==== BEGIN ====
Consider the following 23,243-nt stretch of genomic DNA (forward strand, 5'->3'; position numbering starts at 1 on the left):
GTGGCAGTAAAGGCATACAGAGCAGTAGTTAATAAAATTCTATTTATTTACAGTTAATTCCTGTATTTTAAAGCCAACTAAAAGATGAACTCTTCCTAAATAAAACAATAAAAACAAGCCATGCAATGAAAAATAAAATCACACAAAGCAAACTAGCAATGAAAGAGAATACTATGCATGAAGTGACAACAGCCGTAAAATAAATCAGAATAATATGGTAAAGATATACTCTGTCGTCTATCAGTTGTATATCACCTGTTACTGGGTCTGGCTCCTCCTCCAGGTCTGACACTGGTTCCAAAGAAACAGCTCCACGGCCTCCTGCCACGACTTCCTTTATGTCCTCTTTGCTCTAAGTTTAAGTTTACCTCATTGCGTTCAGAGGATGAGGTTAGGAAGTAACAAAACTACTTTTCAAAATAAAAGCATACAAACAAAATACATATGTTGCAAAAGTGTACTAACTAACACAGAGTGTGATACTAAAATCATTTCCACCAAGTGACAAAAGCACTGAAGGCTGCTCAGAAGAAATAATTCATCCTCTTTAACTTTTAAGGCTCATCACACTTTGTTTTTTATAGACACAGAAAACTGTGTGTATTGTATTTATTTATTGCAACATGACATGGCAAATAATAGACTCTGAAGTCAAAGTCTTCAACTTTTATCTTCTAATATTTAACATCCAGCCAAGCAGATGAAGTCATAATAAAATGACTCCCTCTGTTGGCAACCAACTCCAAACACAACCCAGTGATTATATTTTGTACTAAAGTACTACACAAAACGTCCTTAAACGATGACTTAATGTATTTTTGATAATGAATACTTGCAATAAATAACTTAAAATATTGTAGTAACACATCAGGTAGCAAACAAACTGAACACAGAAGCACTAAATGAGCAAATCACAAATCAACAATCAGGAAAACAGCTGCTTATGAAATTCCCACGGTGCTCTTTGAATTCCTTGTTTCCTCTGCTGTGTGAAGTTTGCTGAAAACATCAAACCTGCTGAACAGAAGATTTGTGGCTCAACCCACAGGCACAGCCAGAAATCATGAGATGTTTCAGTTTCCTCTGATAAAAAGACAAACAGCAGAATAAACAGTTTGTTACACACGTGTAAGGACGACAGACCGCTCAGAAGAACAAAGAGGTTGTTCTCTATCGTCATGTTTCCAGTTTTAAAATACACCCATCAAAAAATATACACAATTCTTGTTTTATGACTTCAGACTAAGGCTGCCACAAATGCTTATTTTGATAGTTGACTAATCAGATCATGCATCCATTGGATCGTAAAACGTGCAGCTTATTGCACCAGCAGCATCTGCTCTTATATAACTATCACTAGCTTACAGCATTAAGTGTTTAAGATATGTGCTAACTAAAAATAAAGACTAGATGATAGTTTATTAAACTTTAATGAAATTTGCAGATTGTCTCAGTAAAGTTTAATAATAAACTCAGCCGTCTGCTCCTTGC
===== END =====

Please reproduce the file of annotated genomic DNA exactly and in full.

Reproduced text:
Consider the following 23,243-nt stretch of genomic DNA (forward strand, 5'->3'; position numbering starts at 1 on the left):
GTGGCAGTAAAGGCATACAGAGCAGTAGTTAATAAAATTCTATTTATTTACAGTTAATTCCTGTATTTTAAAGCCAACTAAAAGATGAACTCTTCCTAAATAAAACAATAAAAACAAGCCATGCAATGAAAAATAAAATCACACAAAGCAAACTAGCAATGAAAGAGAATACTATGCATGAAGTGACAACAGCCGTAAAATAAATCAGAATAATATGGTAAAGATATACTCTGTCGTCTATCAGTTGTATATCACCTGTTACTGGGTCTGGCTCCTCCTCCAGGTCTGACACTGGTTCCAAAGAAACAGCTCCACGGCCTCCTGCCACGACTTCCTTTATGTCCTCTTTGCTCTAAGTTTAAGTTTACCTCATTGCGTTCAGAGGATGAGGTTAGGAAGTAACAAAACTACTTTTCAAAATAAAAGCATACAAACAAAATACATATGTTGCAAAAGTGTACTAACTAACACAGAGTGTGATACTAAAATCATTTCCACCAAGTGACAAAAGCACTGAAGGCTGCTCAGAAGAAATAATTCATCCTCTTTAACTTTTAAGGCTCATCACACTTTGTTTTTTATAGACACAGAAAACTGTGTGTATTGTATTTATTTATTGCAACATGACATGGCAAATAATAGACTCTGAAGTCAAAGTCTTCAACTTTTATCTTCTAATATTTAACATCCAGCCAAGCAGATGAAGTCATAATAAAATGACTCCCTCTGTTGGCAACCAACTCCAAACACAACCCAGTGATTATATTTTGTACTAAAGTACTACACAAAACGTCCTTAAACGATGACTTAATGTATTTTTGATAATGAATACTTGCAATAAATAACTTAAAATATTGTAGTAACACATCAGGTAGCAAACAAACTGAACACAGAAGCACTAAATGAGCAAATCACAAATCAACAATCAGGAAAACAGCTGCTTATGAAATTCCCACGGTGCTCTTTGAATTCCTTGTTTCCTCTGCTGTGTGAAGTTTGCTGAAAACATCAAACCTGCTGAACAGAAGATTTGTGGCTCAACCCACAGGCACAGCCAGAAATCATGAGATGTTTCAGTTTCCTCTGATAAAAAGACAAACAGCAGAATAAACAGTTTGTTACACACGTGTAAGGACGACAGACCGCTCAGAAGAACAAAGAGGTTGTTCTCTATCGTCATGTTTCCAGTTTTAAAATACACCCATCAAAAAATATACACAATTCTTGTTTTATGACTTCAGACTAAGGCTGCCACAAATGCTTATTTTGATAGTTGACTAATCAGATCATGCATCCATTGGATCGTAAAACGTGCAGCTTATTGCACCAGCAGCATCTGCTCTTATATAACTATCACTAGCTTACAGCATTAAGTGTTTAAGATATGTGCTAACTAAAAATAAAGACTAGATGATAGTTTATTAAACTTTAATGAAATTTGCAGATTGTCTCAGTAAAGTTTAATAATAAACTCAGCCGTCTGCTCCTTGC